Day two – Chithira
The ladies continue their fervent work on the Pookalam to make it more and more beautiful by adding more flowers. A lot of preparation is done starting from this day onwards for the upcoming rituals.

Day 3 – Chodhi
You can start seeing the hype in the streets of Kerala where everyone starts to crowd the market places to do their shopping for gifts and other Onam accessories.

Day 4 – Visakam
As the women adorn themselves with beautiful traditional attire, they continue their intricate work of the Pookalam and start preparing for the big Sadya feast.

Day 5 – Anizham
The fifth day is quite interesting as a grand Boat Race is held. You will see hundreds of men in their dhotis and turbans competing to win this race.

Day 6 – Thriketa
Although there are no special rituals for this day, every one can be seen joyously gathering and attending cultural events as they prepare for the peak of the festival.

Day 7 – Moolam
Everything is becoming grander. You will see beautiful colours brightening up the houses, streets and market places. The spirit of happiness is clearly evident. In my opinion, within these days of preparing for the big tenth day, people do things that make them happy and thus the joy builds up and bursts on the last unforgettable day of the Onam Festival.

Day 8 – Pooradam
This day is a significant day as devotees create clay idols in the shape of small pyramids called a Ma. These figures are then decorated with flowers. Arrangements of the last day are ongoing and everyone starts cleaning their homes as well. Families and friends start visiting one another to bid warm Onam greetings.

Day 9 – Uthradam
On the day of Utradam tenants and dependents of Nayar Tarawads (traditional large joint families sharing a common kitchen) bring produce of their farms or the product of their toil to the Karanavar (eldest member of the Tarawad). These gifts from the tenants to the Karanavar are called Onakazhcha. Karanavar greets these people warmly and treats them with a sumptuous meal on Thiru Onam. Village artisans also bring their handicrafts to the Karanavar and are graciously rewarded.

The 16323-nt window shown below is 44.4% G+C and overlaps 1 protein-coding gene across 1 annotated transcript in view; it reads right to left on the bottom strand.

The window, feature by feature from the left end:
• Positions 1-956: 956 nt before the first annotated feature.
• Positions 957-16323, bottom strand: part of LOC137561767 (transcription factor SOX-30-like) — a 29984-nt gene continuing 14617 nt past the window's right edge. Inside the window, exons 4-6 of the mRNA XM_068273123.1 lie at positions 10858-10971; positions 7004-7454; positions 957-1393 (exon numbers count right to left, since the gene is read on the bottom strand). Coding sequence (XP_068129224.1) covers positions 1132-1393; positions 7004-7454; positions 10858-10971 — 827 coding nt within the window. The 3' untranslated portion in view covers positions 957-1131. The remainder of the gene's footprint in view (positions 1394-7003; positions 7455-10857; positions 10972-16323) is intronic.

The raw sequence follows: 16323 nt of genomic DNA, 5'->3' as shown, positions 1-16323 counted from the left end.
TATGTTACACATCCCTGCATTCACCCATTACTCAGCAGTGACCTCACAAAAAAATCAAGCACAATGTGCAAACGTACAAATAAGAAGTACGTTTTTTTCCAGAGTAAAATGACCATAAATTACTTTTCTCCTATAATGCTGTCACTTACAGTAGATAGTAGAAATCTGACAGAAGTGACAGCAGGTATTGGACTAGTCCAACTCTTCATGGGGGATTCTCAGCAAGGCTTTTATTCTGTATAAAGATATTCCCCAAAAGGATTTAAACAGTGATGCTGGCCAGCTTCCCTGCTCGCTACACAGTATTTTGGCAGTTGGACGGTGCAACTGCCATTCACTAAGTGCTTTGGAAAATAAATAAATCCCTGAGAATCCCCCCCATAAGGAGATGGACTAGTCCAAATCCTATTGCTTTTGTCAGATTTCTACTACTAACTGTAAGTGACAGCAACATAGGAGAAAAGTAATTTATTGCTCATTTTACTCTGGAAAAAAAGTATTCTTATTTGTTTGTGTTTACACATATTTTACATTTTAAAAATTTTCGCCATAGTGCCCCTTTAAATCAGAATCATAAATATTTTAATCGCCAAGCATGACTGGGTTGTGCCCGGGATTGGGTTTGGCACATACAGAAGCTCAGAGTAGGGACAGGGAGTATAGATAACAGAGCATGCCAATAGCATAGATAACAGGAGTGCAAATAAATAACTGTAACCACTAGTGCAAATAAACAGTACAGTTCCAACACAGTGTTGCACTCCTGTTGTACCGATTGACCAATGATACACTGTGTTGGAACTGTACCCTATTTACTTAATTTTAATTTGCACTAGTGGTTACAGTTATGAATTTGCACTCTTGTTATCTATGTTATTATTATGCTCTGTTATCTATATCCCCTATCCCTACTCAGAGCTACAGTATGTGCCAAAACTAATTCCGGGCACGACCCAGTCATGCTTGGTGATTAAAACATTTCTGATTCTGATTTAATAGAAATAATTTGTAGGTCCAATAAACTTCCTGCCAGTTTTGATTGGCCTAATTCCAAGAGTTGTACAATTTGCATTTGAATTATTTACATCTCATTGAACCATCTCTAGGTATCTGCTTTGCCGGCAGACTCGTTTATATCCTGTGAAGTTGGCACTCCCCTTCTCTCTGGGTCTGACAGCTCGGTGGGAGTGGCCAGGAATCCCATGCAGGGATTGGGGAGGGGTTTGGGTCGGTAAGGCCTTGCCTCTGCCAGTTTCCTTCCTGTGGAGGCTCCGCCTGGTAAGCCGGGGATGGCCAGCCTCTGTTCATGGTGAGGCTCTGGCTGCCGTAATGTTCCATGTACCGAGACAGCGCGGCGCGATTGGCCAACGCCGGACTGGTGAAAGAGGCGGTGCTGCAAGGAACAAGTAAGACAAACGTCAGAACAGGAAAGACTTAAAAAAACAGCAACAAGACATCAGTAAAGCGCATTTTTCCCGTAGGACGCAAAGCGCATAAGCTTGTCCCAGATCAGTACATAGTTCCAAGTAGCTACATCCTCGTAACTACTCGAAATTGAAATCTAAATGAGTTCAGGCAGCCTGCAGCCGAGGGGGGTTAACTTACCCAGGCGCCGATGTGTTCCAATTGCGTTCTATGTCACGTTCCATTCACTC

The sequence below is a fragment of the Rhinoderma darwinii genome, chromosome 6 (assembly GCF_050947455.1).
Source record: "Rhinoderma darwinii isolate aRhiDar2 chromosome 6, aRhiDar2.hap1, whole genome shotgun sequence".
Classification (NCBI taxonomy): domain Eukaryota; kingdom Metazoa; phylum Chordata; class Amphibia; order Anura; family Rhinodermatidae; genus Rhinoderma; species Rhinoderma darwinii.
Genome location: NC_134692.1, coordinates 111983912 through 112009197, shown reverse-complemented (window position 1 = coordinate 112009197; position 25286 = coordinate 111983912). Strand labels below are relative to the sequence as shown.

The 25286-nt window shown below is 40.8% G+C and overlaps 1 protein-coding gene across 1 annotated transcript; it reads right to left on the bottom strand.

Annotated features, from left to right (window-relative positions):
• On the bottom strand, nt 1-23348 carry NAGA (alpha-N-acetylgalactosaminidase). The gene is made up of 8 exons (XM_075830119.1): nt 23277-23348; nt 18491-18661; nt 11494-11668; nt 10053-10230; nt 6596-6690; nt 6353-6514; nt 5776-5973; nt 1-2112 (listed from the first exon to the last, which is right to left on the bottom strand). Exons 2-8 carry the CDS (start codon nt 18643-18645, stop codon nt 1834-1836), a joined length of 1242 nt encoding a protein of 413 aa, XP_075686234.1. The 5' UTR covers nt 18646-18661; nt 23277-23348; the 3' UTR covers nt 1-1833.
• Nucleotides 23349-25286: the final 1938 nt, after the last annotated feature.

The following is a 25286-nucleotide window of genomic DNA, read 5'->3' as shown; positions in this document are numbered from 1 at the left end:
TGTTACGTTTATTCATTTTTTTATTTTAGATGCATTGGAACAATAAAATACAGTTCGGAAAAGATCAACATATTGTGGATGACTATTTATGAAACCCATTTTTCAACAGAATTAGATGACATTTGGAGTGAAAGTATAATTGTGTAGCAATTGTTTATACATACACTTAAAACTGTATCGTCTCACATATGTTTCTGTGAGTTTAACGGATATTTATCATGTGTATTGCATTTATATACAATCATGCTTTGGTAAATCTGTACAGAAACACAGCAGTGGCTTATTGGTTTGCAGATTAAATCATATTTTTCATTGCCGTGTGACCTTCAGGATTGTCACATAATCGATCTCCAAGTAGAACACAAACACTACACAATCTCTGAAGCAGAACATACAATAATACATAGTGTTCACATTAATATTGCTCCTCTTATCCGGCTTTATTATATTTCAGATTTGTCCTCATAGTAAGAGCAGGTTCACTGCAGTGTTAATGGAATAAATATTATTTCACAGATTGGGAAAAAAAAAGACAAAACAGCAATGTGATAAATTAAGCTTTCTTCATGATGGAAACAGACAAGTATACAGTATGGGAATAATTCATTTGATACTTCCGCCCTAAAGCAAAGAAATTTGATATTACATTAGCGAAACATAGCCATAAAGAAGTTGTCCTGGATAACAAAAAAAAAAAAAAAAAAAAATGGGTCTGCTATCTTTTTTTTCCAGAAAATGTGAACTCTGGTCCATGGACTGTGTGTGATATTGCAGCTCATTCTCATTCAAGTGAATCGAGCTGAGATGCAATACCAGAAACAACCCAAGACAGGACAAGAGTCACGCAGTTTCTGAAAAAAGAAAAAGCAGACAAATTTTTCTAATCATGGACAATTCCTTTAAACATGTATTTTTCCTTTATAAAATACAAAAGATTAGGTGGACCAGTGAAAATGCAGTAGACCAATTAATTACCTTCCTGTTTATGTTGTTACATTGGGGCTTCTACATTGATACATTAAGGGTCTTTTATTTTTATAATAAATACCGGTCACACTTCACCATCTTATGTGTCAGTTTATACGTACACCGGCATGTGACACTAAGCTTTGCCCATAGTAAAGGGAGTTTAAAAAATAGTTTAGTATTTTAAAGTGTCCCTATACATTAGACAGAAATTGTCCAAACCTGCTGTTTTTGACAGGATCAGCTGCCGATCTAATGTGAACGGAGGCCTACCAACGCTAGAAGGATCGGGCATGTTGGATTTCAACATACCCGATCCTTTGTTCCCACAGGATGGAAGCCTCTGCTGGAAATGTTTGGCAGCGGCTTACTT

Day 10 – Thiruvonam
Thiruvonam Aashamsakal ! The enchanting state of Kerala reverberates with the chants of Onaashmsakal, "To everyone, Onam Wishes" as people exchange warm greetings of the occasion on the tenth and the most important day of the carnival of Onam. People believe that it is on Thiru Onam that the spirit of legendary King Mahabali visits the state of Kerala.

Activities begin early in the morning. People clean their house, take early bath, wear new clothes and participate in special prayers organised in individual homes and then in local temples. Later a very special and the biggest of all days Pookalam is prepared to welcome Maveli. Clay mounds in the shape of pyramids representing Lord Vishnu and Mahabali are prepared and placed in front of the Pookalam.

In the noon the grand feast of Onam called Onasadya is prepared. The strictly vegetarian meal consists of 11 - 13 mandatory dishes and is served on a banana leaf. The eldest member of the family presents gifts and new clothes to the family members.

Various cultural events are organised all over the state to mark the day. Dances, games, shows and get together are the other highlights of the day. Patassu (fire crackers) are also burnt to celebrate the occasion.

There are some rituals also marked for the eleventh and twelfth day called Avittom and Chatayam or Chathayam respectively. But the major celebrations get over on the tenth and the most important day of Onam.

Well, that sums up my study and research of Onam in a very general outline. Hopefully I can partake in the celebrations in Kerala one day. A festival that teaches me that happiness can be very much elaborated as it is already within us. Happiness is a spirit!

Hridayam niranja onashamsakal (Happy Onam)